Friday, 24 April 2015

Disaster tourist in Oxford - Taste of Cherries by Abbas Kiarastami - Sitting on a kerb

Disaster tourist

I stood and looked up at the black burnt timbers of the one damaged section of the Randolph's roof. I wonder how long it will be before the structure is cool enough for a scaffolding roof to be put over it. When it rains the water will add to the water already poured in by the fire engines. I wouldn't like to be managing that building. Imagine the smell and the damp and the damage inside. My own house is quite complicated enough.

Taste of Cherries

Each time I watched further into the film, restarting from the beginning.

I found the pressurising attitude of the central character worrying. Was this representative of his internal problem? The soldier and even the birds rushed away from him. I don't know where to start with making comments. It's similar to engaging with a poem, the more I am in the zone of floating about with thoughts and memories, the more I could discuss any topic under the sun and relate it to or find it in the film. It would depend on the person I am talking with too and what they say.

I could give myself some sort of severe constraint in order to make myself write comments replying to my own self, based on and circling around the film. One small page of my note book, 3 words per line, fill each page, stick to one topic per page, keep going up til the tiny notebook is complete, then leave it, never to return. That sounds intransigent enough to produce results!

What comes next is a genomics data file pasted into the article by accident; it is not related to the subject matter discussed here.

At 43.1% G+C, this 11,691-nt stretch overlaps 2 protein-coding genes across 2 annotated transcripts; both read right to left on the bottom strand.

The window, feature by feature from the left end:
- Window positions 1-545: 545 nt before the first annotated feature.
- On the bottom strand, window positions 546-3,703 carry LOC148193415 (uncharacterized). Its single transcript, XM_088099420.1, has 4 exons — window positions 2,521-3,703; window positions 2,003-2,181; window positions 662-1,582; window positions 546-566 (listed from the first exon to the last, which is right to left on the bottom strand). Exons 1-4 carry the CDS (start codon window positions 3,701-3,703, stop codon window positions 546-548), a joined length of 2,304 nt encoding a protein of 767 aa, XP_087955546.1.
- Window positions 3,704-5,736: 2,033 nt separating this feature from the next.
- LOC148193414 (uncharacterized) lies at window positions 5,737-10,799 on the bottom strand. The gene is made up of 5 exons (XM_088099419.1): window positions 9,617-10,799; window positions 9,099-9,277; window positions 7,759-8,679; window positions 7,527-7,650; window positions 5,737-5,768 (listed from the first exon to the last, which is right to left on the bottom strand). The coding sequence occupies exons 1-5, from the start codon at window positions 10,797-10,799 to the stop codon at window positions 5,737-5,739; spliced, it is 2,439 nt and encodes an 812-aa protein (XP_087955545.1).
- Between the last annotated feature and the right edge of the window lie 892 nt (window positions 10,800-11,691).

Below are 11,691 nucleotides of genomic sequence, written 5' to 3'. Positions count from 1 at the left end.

It's mulberries in the film anyway, so why put cherries in the title in English?


I called my mother, she was in the car.

I told her 'I am your one and only daughter' when she wasn't quite sure who was calling her. Then she said I had sounded different, she hadn't recognised me, so I explained that I'd just finished work, so maybe that was it.

Then I sat down on a kerb, by a bike park. One or two people looked at me as if I were in trouble, but I wasn't, just chatting and listening carefully, blocking out the whole city.

My mother was looking on the bright side a little too much, so I said 'Things aren't 100%, are they?' which she agreed with. I could hear it in her voice.

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